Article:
Cameron's East Germany comparison was absurd and offensive

The Prime Minister's Tea Party-esque caricatures are a substitute for real debate.

In her 2003 book Stasiland, Anna Funder documents what life was like for millions of people in East Germany, the inaptly named German Democratic Republic, before the fall of the Berlin Wall. She describes the way the Stasi kept control by spying on people, recruiting half a million people to spy on their neighbours or members of their own families, tapping phones, generating files on their fellow citizens which, laid upright end to end, would have formed a line 180 kilometres long.

In East Germany, political prisoners were jailed. People who attempted to leave were arrested, or even shot as they crossed the border. East Germans voted by approving the only name on the ballot paper, or by putting a line through it. Those who chose not to support the approved candidate - the ballot was not secret - could lose their job or be expelled from university, and would come under close surveillance from the Stasi.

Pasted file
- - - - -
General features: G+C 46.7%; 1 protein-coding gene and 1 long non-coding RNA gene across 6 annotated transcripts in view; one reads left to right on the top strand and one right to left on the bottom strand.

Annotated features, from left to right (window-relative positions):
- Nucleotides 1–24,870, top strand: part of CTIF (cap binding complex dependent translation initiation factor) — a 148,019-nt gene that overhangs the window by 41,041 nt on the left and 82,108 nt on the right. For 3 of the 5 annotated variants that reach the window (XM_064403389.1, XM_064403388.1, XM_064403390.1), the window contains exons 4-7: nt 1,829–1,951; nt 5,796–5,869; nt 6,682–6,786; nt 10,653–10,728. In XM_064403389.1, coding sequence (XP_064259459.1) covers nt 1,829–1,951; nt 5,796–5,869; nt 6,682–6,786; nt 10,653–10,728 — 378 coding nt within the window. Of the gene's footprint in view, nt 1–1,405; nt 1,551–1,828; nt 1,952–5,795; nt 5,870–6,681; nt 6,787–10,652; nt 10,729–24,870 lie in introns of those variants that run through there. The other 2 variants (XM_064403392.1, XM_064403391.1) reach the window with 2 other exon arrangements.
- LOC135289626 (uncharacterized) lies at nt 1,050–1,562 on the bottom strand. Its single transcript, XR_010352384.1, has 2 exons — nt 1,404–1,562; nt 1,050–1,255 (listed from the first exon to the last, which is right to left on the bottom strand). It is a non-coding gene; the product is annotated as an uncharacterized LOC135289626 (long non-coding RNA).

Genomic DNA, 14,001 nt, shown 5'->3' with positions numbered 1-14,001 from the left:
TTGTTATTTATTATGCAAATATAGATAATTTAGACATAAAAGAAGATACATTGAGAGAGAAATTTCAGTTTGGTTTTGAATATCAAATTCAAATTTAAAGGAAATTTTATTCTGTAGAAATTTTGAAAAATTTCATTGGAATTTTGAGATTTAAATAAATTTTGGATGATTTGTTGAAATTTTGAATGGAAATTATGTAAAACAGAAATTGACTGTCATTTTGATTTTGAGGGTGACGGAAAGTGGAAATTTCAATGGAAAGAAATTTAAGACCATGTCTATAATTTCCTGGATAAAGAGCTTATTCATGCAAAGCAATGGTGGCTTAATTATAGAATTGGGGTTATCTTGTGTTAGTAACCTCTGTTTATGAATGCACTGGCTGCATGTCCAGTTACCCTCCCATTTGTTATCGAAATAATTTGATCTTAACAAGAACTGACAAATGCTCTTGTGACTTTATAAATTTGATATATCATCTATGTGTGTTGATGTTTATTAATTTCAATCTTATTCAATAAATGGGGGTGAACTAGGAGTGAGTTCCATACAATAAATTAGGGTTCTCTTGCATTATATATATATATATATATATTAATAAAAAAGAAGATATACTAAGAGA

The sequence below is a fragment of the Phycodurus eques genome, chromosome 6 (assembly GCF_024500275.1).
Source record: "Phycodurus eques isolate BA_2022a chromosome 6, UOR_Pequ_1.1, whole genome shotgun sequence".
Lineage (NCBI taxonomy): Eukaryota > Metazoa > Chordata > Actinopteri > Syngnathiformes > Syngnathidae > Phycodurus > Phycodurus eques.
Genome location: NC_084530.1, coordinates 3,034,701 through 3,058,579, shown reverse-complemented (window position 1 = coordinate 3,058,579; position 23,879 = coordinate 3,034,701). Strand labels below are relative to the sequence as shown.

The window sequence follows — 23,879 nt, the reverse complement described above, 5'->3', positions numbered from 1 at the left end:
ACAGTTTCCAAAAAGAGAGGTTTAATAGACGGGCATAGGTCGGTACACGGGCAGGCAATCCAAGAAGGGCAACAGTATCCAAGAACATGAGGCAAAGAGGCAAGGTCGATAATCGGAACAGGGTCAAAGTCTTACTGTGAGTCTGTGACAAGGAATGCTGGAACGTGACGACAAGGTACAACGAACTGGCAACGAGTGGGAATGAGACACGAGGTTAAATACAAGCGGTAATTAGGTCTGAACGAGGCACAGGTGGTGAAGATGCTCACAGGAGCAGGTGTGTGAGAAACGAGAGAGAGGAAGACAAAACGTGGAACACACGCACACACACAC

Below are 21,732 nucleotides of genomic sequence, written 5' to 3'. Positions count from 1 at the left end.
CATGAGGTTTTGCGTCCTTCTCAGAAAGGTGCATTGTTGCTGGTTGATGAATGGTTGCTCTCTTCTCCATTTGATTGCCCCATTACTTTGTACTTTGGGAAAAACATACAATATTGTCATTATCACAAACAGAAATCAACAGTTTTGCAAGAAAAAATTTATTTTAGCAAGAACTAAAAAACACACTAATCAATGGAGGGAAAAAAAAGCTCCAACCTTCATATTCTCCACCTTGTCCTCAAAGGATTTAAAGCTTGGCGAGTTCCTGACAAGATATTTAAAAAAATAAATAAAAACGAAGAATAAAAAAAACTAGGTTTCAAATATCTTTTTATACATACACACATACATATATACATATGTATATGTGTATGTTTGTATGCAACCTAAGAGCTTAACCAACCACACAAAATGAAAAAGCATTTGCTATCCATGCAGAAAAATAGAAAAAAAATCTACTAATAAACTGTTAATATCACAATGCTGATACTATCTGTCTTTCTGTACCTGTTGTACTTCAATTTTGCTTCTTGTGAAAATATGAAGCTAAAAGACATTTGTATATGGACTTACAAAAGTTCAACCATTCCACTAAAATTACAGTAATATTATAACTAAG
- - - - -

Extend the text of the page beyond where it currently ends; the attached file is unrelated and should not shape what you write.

You might think that, whatever arguments and differences British politicians have with each other, we can all agree that nobody wants to change our open, democratic society into anything like East Germany. We have our arguments in public, we campaign for support, we win or we lose and we argue again.

Yet in describing Ed Miliband's superb speech to the Labour Party conference last week, David Cameron was quoted in the Sun as having said, “He might believe in One Nation, but I thought it sounded more like East Germany than Great Britain.”

He might think this is funny. It's unlikely he thinks it's clever. You can tell by the mess he's made of the economy - a double-dip recession and borrowing going up - that David Cameron isn't any good at economics, but surely he's better at history than this. He surely doesn't believe it. If he does, he needs to explain himself.

Here are some of the things Ed Miliband called for last week. Better vocational education and more apprenticeships. A proper split between high street and casino banking. Making it easier for businesses to plan for the long term. An end to rip-off pension charges. I don't know why those things sound like East Germany to David Cameron. They don't sound like East Germany to me. A divided Germany is not the most obvious model for a one nation politician.